3. The market is aware of shifting to profit growth next year after this year’s decline

While the S&P 500 year-to-date growth reached +13.9% (June 14), you can see a difference between good and bad when looking at the growth by sector in the “11 major industry stock indices” shown in Chart 3. The three best-performing sectors since the beginning of the year are “IT (information technology)”, “communication services” and “consumer goods & services”. These are the only 3 sectors that have outperformed the market average (S&P 500) year-to-date growth. Looking at the performance outlook (average market forecast) of the IT sector, although earnings are expected to decline by 5.7% in 2023, it is expected to recover to double-digit growth (profit growth) in 2024 and 2025. Both communication services and general consumer goods & services are expected to continue push earnings in 2024 and 2025 following 2023. On the other hand, due to the slump in the resource until now, the energy business is expected to inevitably experience continuous declines in earnings in 2023, 2024 and 2025. “Real estate” is likely to significantly decline (-48.3%) in 2023 due to the cumulative effect of the interest rate hike from March last year and the impact of financial instability, but the performance is expected to recover after 2024. This can be a reference for sector (industry) diversified investment with a view to the performance outlook. Looking at the S&P 500-based performance outlook shown at the bottom of Chart 3, earnings are expected to decline (-2.3%) in 2023 but are expected to turn to an upward trend in 2024 and 2025. Considering the characteristics that “the stock market anticipates the fundamentals 6 months to 1 year ahead”, the market in the second half of this year (2023) may move with an awareness of the “turnover to profit growth in 2024”. When stocks fall in the short term, I would like to “buy on decline” and “bargain hunt” from a medium- to long-term perspective.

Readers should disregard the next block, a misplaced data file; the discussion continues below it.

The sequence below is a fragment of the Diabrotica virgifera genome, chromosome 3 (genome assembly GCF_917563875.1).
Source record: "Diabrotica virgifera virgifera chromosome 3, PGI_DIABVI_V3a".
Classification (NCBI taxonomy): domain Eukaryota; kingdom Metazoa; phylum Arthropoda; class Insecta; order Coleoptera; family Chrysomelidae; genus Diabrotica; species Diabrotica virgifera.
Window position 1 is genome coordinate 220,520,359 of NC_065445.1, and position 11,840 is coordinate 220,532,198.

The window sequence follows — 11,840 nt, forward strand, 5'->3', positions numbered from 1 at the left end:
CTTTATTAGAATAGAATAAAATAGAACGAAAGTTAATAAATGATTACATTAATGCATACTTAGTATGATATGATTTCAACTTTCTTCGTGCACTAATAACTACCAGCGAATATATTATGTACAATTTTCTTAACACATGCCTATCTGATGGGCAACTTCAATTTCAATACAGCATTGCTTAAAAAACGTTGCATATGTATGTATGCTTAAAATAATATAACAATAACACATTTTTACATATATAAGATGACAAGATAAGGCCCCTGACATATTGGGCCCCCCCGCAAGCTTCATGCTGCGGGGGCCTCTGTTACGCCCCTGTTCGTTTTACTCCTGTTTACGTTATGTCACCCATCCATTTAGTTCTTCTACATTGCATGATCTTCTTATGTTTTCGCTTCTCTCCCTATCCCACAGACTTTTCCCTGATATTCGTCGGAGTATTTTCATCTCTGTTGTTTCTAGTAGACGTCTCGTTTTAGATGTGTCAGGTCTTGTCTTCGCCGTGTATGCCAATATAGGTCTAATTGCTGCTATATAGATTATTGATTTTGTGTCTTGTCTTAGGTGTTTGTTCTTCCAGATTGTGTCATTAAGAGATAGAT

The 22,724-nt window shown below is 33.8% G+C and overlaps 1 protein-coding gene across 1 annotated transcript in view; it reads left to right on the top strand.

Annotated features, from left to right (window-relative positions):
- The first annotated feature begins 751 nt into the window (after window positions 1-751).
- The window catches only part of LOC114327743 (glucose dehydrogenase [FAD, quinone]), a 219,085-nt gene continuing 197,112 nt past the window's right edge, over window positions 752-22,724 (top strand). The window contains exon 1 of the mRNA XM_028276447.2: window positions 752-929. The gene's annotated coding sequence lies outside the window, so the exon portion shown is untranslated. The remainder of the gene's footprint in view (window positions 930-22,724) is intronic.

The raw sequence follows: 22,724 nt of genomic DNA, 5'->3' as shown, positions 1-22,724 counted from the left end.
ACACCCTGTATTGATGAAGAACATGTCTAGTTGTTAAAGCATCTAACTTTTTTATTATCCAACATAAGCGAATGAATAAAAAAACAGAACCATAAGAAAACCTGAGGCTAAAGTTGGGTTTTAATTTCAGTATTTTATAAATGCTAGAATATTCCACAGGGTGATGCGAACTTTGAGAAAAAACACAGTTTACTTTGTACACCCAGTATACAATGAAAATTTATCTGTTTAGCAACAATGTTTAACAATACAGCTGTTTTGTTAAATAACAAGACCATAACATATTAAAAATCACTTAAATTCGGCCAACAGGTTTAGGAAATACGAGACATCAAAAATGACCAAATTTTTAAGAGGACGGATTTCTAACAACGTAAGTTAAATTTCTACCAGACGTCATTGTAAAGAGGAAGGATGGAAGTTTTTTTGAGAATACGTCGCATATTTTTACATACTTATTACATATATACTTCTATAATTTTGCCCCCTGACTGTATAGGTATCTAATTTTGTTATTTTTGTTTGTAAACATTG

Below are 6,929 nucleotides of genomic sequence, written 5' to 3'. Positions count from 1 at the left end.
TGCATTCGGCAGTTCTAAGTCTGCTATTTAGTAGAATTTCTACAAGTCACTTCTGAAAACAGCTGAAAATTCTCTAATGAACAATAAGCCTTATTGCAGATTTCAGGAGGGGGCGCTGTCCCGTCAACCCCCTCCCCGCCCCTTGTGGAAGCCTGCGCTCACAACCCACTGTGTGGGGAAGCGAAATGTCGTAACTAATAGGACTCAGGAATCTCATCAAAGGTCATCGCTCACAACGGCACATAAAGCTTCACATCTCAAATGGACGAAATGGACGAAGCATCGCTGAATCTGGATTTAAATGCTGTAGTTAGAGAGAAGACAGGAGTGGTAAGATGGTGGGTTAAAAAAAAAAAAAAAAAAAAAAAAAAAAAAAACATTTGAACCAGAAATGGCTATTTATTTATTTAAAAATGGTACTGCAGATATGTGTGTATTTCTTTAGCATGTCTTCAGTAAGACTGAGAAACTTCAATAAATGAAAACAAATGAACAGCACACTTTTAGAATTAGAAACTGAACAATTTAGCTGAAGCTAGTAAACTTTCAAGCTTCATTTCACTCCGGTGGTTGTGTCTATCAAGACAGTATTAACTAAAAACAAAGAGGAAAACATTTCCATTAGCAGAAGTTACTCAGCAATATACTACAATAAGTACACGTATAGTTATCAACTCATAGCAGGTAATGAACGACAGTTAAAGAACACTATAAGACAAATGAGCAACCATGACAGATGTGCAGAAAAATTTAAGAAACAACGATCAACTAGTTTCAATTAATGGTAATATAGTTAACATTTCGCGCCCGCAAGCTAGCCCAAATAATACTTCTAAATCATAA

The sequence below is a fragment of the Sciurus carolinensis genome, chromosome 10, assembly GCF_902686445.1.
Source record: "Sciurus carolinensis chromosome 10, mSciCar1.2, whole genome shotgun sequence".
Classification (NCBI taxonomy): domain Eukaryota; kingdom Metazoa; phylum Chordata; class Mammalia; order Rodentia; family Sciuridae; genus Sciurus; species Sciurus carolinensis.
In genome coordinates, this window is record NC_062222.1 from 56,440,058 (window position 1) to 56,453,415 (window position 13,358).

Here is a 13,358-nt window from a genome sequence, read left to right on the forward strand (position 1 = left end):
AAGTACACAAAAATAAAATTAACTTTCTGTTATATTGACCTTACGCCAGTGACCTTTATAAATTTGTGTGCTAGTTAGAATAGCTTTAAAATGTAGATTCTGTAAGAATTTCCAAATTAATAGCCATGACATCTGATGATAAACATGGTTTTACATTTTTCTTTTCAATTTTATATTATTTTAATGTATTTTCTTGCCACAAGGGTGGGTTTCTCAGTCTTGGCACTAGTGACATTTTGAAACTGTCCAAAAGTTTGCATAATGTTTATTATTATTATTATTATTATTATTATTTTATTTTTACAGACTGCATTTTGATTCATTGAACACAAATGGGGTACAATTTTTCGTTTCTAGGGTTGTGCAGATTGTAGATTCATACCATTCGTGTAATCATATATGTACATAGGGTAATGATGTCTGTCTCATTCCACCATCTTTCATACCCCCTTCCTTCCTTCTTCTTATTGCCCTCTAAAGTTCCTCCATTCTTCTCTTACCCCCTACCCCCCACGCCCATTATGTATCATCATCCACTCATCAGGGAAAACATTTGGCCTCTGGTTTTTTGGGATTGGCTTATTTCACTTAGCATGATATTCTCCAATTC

Name: Mutsumi Kagawa
Title: Chief Global Strategist
Organization: Rakuten Securities Economic Research Institute
Bio: Mutsumi Kagawa has an extensive background in the field of finance. In 1989, he began his career as a fund manager and investment researcher at various institutions, including Nikko Securities Investment Trust (Nikko Asset Management), Citibank, and Tokai Tokyo Research Center. With his experience working in the United States, Kagawa brings a global perspective that is highly regarded in his current role as the Chief Global Strategist at the Rakuten Securities Economic Research Institute.